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J Clin Oncol. 1992 Jun;10(6):976-83.

Mastectomy versus breast-conserving therapy in the treatment of stage I and II carcinoma of the breast: a randomized trial at the National Cancer Institute.

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Division of Cancer Treatment, National Cancer Institute, Bethesda, MD.



Mastectomy versus excisional biopsy (lumpectomy) plus radiation for the treatment of stage I and II breast cancer was compared in a prospective randomized study.


From 1979 to 1987, 247 women were randomized and 237 were treated on this study. All patients received a full axillary dissection and all node-positive patients received adjuvant chemotherapy with cyclophosphamide and doxorubicin. Radiation consisted of external-beam therapy to the whole breast with or without supraclavicular nodal irradiation followed by a boost to the tumor bed.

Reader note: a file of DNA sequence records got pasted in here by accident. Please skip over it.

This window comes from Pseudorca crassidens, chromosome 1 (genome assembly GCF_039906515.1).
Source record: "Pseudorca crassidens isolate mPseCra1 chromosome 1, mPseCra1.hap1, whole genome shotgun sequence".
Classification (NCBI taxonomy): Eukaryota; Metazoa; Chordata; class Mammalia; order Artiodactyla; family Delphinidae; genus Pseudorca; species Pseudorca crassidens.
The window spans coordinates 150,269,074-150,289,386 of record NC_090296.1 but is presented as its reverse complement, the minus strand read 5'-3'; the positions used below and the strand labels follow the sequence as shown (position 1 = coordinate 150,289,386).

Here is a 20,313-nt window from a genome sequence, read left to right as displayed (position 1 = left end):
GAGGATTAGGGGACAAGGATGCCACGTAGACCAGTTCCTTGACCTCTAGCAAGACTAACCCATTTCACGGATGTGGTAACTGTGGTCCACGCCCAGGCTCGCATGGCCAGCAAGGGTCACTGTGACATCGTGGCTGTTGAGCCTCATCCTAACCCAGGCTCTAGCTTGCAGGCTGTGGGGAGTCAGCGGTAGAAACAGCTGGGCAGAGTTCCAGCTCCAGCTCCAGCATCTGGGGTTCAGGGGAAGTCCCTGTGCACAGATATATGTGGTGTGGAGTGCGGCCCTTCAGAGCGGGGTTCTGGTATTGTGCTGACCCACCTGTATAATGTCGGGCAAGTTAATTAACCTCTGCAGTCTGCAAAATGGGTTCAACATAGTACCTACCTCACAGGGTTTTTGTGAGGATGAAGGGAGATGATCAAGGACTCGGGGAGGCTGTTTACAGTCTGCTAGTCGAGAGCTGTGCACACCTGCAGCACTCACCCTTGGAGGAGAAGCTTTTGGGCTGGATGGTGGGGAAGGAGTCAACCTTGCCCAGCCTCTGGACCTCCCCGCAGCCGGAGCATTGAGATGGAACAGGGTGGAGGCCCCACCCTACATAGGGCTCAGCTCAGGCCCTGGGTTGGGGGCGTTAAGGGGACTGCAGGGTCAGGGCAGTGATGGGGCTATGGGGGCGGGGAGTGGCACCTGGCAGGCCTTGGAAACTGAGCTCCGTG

The minimum time on the study was 18 months and the median time on the study was 68 months. No differences in overall survival or disease-free survival were observed. Actuarial estimates at 5 years showed that 85% of mastectomy-treated patients were alive compared with 89% of the lumpectomy/radiation patients (P2 = .49; 95% two-sided confidence interval [CI] about this difference, 0% to 9% favoring lumpectomy plus radiation). The probability of failure in the irradiated breast was 12% by 5 years and 20% by 8 years according to actuarial estimates. Of 15 local breast failures, 14 were treated with and 12 were controlled by mastectomy; the ultimate local-regional control was similar in both arms of the trial.


These data add further weight to the conclusion that breast conservation using lumpectomy and breast irradiation is equivalent to mastectomy in terms of survival and ultimate local control for stage I and II breast cancer patients.

[Indexed for MEDLINE]

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